About The Sound
The Sound's inability to break through to the type of '80s post-punk prominence reserved for the likes of Joy Division and Echo & the Bunnymen, the two bands the Sound fell in between sound-wise, isn't all that easy to explain away. When a deserving band fails at to become something of a household name, the easy targets -- the industry, the press, the drug problems, the coke-head producer who mangled what was supposed to be the "Big Record" -- are normally fingered. But none of those targets truly apply here in the strictest sense. While most of the Sound's records weren't released in the U.S., no American record executive can take any blame; they can simply point to the fact that the Sound were merely respectable unit shifters -- a prototypical cult act -- in their homeland of England, so they wouldn't have fared well across the pond. The press was generally supportive, especially early on; collectively they gave the band more positive reviews than most others, which makes perfect sense because none of the Sound's five studio LPs suffered from uneven characteristics. Each one made progress from the previous and each one ranged from good to spectacular. Their songs had hooks and emotional impact without bombast, with lyrics that often confronted the problems of young adulthood without simply moping and falling into escapist chutes. The members themselves weren't cute teen idol types (though they were far from being tough on the eye), and they didn't have big personalities or say big things during interviews, but that's obviously no fault of their own. They were able to cultivate large followings in Germany and Holland, but aside from those countries and a couple other European territories, indifference and history has made them all but invisible.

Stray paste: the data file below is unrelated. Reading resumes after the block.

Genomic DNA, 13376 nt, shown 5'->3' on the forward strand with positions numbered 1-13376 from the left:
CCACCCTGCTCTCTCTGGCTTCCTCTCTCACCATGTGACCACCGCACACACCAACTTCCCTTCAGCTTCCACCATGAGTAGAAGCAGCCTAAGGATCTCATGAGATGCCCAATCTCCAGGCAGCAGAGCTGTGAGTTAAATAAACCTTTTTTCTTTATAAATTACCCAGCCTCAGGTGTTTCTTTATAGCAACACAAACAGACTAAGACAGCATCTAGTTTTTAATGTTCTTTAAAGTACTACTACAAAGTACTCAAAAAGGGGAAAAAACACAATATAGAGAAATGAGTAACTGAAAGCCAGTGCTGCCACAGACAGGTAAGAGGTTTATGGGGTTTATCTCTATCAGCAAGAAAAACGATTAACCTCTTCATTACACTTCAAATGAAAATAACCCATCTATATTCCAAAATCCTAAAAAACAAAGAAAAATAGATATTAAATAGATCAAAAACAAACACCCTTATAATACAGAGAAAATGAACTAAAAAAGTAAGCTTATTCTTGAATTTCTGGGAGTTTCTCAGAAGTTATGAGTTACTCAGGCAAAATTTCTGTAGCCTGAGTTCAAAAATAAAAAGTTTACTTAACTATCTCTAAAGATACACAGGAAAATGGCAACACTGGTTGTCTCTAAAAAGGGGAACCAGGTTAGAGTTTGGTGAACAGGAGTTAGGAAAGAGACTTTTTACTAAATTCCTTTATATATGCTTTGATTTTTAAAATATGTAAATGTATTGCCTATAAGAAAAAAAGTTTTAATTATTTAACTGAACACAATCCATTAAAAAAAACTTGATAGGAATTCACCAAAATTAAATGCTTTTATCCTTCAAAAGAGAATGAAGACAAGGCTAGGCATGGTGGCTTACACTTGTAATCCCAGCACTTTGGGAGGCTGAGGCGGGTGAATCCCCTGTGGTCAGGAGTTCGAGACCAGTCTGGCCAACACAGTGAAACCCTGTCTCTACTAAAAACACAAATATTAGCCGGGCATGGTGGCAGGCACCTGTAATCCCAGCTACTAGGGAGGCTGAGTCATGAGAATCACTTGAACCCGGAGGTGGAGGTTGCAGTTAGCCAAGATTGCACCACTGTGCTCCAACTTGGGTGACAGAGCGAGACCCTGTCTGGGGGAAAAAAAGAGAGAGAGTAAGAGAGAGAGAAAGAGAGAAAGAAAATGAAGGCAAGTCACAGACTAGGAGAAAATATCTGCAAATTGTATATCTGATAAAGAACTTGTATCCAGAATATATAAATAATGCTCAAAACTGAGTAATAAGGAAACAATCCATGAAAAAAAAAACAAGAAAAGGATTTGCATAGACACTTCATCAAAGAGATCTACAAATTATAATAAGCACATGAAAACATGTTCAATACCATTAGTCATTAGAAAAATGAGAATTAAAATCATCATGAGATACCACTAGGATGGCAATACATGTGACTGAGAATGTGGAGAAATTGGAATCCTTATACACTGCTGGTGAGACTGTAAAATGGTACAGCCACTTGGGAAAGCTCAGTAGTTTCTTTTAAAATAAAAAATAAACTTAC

The Sound formed in South London in 1979, shortly after a band called the Outsiders dissolved. It isn't a very well-distributed fact, but the Outsiders' 1977 LP Calling on Youth was the first self-released British punk LP, issued roughly four months after Buzzcocks' infamous Spiral Scratch 7". Guitarist/vocalist/songwriter Adrian Borland led the Outsiders though a couple of other releases, but the band sputtered out three years after their 1976 formation. Bassist Graham Bailey (aka Graham Green), who had joined the band in time for their final recordings, followed Borland into the new group with a drummer named Michael Dudley and a saxophonist/clarinetist/keyboardist named Bi Marshall.
Fittingly enough, Borland's motivation to cut ties to the punk movement mirrored that of original Buzzcocks member Howard Devoto, who left his own band after Spiral Scratch. Like Devoto, who had gone on to pioneer yet another field called post-punk with Magazine, Borland looked around, saw all the bands who played straight-ahead chug-chug-chug rock & roll, and decided that the tired blueprint was in need of a little more depth and variation; atmospheres, tensions, and unfamiliar twists on the interplay between the instruments would be needed. Lyrics were another thing. Not content with simply railing against the government or grunting and yelping about trivial matters to merely keep a song moving, Borland became one of the few post-punk songwriters whose lyric sheets were truly worth ingesting and analyzing. Former Outsider Adrian Janes aided the cause, remaining involved with Borland in a behind-the-scenes manner, writing some of the band's lyrics with his former bandmate.
The Sound made their first recordings in the living room of the Borland family home, with Adrian's supportive father Bob acting as recording engineer. As demonstrated on Propaganda, a posthumous release from 1999 that collects these sessions, the band was gradually -- not so drastically and suddenly -- leaving the Stooges/Velvets axis and applying touches that would be developed into something all their own. They received their first break of sorts from Stephen Budd, an early supporter since the Outsiders days, who had recorded and released some material by Bailey and Borland's electronically inclined side project, Second Layer. Budd's label, Tortch-R, made a small profit from a Second Layer release, so he opted to put it right back into the Sound's first release. Budd also became the band's manager, booking studio time for them with Nick Robbins in Elephant Studios and finding places for the band to gig.